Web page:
EISBN: 978-1-62708-174-0
... Abstract This article provides a comprehensive review and critical assessment of numerical modeling of heat and mass transfer in fusion welding. The different fusion welding processes are gas tungsten arc welding, gas metal arc welding, laser welding, electron beam welding, and laser-arc hybrid...
Series: ASM Handbook
Volume: 6A
Publisher: ASM International
Published: 31 October 2011
DOI: 10.31399/asm.hb.v06a.a0005604
EISBN: 978-1-62708-174-0
... Abstract This article focuses on the necessary basics for thermomechanical fusion welding simulations and provides an overview of the specific aspects to be considered for a simulation project. These aspects include the required material properties, experimental data needed for validation...
Series: ASM Handbook
Volume: 6A
Publisher: ASM International
Published: 31 October 2011
DOI: 10.31399/asm.hb.v06a.a0005643
EISBN: 978-1-62708-174-0
... Abstract This article is a compilation of tables summarizing the fusion welding process. Included in the article is a table that presents the various fusion welding and cutting processes and their applications. Information on the general characteristics of arc welding processes is tabulated...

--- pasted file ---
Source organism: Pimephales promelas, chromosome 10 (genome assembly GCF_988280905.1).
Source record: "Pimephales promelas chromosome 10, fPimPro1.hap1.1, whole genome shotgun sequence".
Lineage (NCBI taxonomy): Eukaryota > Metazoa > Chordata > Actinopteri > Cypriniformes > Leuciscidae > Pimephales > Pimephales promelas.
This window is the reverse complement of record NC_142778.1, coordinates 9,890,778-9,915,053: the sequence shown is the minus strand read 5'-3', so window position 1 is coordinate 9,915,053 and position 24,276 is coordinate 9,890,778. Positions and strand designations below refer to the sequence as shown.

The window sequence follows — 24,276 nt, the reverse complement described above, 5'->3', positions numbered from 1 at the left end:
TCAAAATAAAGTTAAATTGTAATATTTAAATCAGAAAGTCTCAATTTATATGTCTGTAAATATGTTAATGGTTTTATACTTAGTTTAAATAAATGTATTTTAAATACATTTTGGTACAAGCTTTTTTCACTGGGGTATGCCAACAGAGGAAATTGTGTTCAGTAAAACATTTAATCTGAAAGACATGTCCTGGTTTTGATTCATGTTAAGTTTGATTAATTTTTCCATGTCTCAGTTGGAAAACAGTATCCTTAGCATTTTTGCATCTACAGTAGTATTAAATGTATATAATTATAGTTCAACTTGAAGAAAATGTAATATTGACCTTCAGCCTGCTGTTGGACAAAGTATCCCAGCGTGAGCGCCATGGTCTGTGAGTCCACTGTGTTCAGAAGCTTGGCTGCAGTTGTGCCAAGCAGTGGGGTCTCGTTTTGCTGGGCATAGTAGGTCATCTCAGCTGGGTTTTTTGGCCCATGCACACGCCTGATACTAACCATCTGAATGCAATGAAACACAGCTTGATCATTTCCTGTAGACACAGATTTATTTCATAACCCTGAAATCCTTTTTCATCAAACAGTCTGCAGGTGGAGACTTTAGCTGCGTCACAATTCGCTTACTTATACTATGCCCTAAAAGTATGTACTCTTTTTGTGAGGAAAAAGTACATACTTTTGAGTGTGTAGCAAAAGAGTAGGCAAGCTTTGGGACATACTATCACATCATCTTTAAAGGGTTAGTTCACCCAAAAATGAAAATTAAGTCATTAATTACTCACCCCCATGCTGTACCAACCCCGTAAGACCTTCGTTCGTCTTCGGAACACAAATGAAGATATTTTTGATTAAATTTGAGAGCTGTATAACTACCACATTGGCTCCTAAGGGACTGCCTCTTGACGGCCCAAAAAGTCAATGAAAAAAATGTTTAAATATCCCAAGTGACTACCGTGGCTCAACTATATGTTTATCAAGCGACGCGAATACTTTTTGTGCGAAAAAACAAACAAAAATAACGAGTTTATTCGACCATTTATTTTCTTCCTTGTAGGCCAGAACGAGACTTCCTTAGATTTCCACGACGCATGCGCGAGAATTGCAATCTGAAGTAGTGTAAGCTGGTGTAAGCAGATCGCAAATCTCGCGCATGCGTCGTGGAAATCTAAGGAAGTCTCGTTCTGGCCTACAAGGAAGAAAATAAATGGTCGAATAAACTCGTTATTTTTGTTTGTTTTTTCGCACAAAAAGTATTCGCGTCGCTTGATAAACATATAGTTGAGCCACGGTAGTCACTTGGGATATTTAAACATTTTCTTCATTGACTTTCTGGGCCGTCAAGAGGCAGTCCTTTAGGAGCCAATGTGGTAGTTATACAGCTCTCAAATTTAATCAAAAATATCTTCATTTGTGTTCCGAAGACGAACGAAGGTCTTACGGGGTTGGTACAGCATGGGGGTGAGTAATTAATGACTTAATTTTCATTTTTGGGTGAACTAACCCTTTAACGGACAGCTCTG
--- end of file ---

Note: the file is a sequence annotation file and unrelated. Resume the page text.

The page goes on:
Series: ASM Handbook
Volume: 6A
Publisher: ASM International
Published: 31 October 2011
DOI: 10.31399/asm.hb.v06a.a0005589
EISBN: 978-1-62708-174-0
... fusion-zone compositions and describes the effect of fusion welding parameters on dilution. It also provides typical examples of the microstructure and property control in dissimilar weld applications. carbon steel deposition dilution dissimilar metal welding fusion welding joining low-alloy...
Series: ASM Desk Editions
Publisher: ASM International
Published: 01 December 1998
DOI: 10.31399/asm.hb.mhde2.a0003208
EISBN: 978-1-62708-199-3
... Abstract This article discusses the principles of operation, equipment needed, applications, and advantages and disadvantages of various fusion welding processes, namely, oxyfuel gas welding, electron beam welding, stud welding, laser beam welding, percussion welding, high-frequency welding...
Series: ASM Handbook
Volume: 6
Publisher: ASM International
Published: 01 January 1993
DOI: 10.31399/asm.hb.v06.a0001332
EISBN: 978-1-62708-173-3
... Abstract Welding and joining processes are essential for the development of virtually every manufactured product. This article discusses the fundamentals of fusion welding processes, with an emphasis on the underlying scientific principles. It reviews the role of energy-source intensity...